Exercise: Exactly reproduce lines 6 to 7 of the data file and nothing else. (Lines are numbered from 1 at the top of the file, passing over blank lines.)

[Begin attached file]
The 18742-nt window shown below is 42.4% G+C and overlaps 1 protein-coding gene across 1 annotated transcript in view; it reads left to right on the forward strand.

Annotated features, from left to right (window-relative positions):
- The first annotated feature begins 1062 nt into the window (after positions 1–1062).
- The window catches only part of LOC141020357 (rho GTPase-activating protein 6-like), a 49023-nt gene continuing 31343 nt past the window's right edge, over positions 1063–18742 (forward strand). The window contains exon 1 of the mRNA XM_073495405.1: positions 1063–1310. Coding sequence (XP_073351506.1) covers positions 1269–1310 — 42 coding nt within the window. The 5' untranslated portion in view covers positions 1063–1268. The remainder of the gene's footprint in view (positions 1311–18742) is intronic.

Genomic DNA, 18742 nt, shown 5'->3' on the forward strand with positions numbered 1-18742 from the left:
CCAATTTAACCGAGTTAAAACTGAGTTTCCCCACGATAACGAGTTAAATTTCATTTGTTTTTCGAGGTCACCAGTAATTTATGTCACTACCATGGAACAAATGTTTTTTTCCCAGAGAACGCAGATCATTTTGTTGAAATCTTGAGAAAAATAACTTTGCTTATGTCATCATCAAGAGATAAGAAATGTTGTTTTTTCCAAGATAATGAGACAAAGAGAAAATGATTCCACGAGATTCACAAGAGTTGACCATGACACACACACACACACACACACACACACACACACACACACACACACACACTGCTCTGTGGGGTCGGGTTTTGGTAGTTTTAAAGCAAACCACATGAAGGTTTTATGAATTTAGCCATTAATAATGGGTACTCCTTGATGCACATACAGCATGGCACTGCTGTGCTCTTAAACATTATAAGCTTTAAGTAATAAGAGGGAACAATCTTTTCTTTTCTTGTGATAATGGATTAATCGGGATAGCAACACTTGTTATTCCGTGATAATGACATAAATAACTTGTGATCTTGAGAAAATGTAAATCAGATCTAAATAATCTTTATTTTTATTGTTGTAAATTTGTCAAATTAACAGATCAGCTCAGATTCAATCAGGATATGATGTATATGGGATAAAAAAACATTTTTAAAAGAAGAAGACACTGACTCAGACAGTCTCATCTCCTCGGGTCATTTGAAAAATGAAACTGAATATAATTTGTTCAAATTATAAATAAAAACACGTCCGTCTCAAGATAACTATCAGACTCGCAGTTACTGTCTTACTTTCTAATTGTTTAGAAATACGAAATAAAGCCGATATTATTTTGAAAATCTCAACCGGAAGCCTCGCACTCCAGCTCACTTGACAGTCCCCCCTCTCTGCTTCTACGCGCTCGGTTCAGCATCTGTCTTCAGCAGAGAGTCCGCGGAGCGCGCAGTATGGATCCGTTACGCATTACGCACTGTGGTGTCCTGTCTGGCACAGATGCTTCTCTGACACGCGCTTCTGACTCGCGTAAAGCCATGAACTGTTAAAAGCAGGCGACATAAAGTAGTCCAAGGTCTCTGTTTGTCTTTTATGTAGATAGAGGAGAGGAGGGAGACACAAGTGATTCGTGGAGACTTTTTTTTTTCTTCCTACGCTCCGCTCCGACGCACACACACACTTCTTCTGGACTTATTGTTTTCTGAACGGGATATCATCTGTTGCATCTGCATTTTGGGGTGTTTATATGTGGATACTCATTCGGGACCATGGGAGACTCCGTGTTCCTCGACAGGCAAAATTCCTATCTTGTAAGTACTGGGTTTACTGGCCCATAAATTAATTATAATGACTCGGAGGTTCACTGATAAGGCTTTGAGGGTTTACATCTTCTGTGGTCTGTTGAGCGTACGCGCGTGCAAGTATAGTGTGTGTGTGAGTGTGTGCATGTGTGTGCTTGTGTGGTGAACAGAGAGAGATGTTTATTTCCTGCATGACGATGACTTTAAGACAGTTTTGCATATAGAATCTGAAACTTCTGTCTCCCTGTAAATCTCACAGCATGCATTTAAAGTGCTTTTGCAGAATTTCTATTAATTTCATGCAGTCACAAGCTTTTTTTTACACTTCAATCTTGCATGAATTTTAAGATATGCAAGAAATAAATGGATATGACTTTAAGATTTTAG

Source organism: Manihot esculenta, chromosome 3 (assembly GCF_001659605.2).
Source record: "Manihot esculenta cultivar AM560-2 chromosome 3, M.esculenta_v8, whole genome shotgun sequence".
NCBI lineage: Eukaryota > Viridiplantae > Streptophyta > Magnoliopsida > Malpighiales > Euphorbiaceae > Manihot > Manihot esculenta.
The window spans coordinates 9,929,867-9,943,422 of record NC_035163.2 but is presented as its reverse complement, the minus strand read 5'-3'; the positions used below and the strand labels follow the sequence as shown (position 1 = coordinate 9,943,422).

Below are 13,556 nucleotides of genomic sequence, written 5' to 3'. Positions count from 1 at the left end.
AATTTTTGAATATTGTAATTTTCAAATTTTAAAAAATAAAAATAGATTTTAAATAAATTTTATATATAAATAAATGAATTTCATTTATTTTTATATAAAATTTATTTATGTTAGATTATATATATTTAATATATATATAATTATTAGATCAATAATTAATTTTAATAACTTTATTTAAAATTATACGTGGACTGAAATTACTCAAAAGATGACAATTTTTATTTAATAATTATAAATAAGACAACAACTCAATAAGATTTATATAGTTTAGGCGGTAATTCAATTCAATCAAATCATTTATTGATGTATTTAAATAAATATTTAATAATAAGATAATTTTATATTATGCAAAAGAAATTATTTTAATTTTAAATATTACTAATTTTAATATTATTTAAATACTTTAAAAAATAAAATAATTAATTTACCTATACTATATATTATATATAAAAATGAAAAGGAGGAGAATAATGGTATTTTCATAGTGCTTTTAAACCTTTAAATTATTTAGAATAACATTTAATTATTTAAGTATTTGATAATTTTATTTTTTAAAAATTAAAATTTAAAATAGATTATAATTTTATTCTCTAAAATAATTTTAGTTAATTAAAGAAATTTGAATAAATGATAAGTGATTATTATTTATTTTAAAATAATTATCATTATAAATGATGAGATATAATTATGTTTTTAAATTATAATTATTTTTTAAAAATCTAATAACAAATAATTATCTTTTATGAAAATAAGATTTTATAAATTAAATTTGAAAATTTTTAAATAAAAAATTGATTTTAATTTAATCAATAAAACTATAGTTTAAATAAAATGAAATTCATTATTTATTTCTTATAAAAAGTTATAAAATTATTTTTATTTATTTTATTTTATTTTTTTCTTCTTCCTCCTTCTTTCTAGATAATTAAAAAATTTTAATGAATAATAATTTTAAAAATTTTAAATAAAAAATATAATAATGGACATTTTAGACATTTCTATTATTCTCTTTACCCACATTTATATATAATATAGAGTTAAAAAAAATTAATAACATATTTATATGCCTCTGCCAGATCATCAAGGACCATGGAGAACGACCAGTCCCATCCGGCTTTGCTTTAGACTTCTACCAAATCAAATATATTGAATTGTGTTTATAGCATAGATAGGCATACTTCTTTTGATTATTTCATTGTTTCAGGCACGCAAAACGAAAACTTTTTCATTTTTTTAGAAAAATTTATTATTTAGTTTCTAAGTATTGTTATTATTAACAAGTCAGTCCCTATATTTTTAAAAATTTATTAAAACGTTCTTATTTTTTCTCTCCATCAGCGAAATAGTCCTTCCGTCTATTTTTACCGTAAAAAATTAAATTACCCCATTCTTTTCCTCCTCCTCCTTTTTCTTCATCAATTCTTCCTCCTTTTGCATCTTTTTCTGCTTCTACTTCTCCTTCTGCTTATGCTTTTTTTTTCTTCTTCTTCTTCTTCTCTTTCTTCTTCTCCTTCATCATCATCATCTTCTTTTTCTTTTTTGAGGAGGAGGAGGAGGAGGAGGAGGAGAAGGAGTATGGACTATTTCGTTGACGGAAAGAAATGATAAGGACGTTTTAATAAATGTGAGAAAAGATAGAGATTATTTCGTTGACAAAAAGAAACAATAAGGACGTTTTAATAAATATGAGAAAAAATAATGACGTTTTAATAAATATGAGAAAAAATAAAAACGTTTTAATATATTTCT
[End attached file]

CCAATTTAACCGAGTTAAAACTGAGTTTCCCCACGATAACGAGTTAAATTTCATTTGTTTTTCGAGGTCACCAGTAATTTATGTCACTACCATGGAACAAATGTTTTTTTCCCAGAGAACGCAGATCATTTTGTTGAAATCTTGAGAAAAATAACTTTGCTTATGTCATCATCAAGAGATAAGAAATGTTGTTTTTTCCAAGATAATGAGACAAAGAGAAAATGATTCCACGAGATTCACAAGAGTTGACCATGACACACACACACACACACACACACACACACACACACACACACACACACACTGCTCTGTGGGGTCGGGTTTTGGTAGTTTTAAAGCAAACCACATGAAGGTTTTATGAATTTAGCCATTAATAATGGGTACTCCTTGATGCACATACAGCATGGCACTGCTGTGCTCTTAAACATTATAAGCTTTAAGTAATAAGAGGGAACAATCTTTTCTTTTCTTGTGATAATGGATTAATCGGGATAGCAACACTTGTTATTCCGTGATAATGACATAAATAACTTGTGATCTTGAGAAAATGTAAATCAGATCTAAATAATCTTTATTTTTATTGTTGTAAATTTGTCAAATTAACAGATCAGCTCAGATTCAATCAGGATATGATGTATATGGGATAAAAAAACATTTTTAAAAGAAGAAGACACTGACTCAGACAGTCTCATCTCCTCGGGTCATTTGAAAAATGAAACTGAATATAATTTGTTCAAATTATAAATAAAAACACGTCCGTCTCAAGATAACTATCAGACTCGCAGTTACTGTCTTACTTTCTAATTGTTTAGAAATACGAAATAAAGCCGATATTATTTTGAAAATCTCAACCGGAAGCCTCGCACTCCAGCTCACTTGACAGTCCCCCCTCTCTGCTTCTACGCGCTCGGTTCAGCATCTGTCTTCAGCAGAGAGTCCGCGGAGCGCGCAGTATGGATCCGTTACGCATTACGCACTGTGGTGTCCTGTCTGGCACAGATGCTTCTCTGACACGCGCTTCTGACTCGCGTAAAGCCATGAACTGTTAAAAGCAGGCGACATAAAGTAGTCCAAGGTCTCTGTTTGTCTTTTATGTAGATAGAGGAGAGGAGGGAGACACAAGTGATTCGTGGAGACTTTTTTTTTTCTTCCTACGCTCCGCTCCGACGCACACACACACTTCTTCTGGACTTATTGTTTTCTGAACGGGATATCATCTGTTGCATCTGCATTTTGGGGTGTTTATATGTGGATACTCATTCGGGACCATGGGAGACTCCGTGTTCCTCGACAGGCAAAATTCCTATCTTGTAAGTACTGGGTTTACTGGCCCATAAATTAATTATAATGACTCGGAGGTTCACTGATAAGGCTTTGAGGGTTTACATCTTCTGTGGTCTGTTGAGCGTACGCGCGTGCAAGTATAGTGTGTGTGTGAGTGTGTGCATGTGTGTGCTTGTGTGGTGAACAGAGAGAGATGTTTATTTCCTGCATGACGATGACTTTAAGACAGTTTTGCATATAGAATCTGAAACTTCTGTCTCCCTGTAAATCTCACAGCATGCATTTAAAGTGCTTTTGCAGAATTTCTATTAATTTCATGCAGTCACAAGCTTTTTTTTACACTTCAATCTTGCATGAATTTTAAGATATGCAAGAAATAAATGGATATGACTTTAAGATTTTAG

Source organism: Manihot esculenta, chromosome 3 (assembly GCF_001659605.2).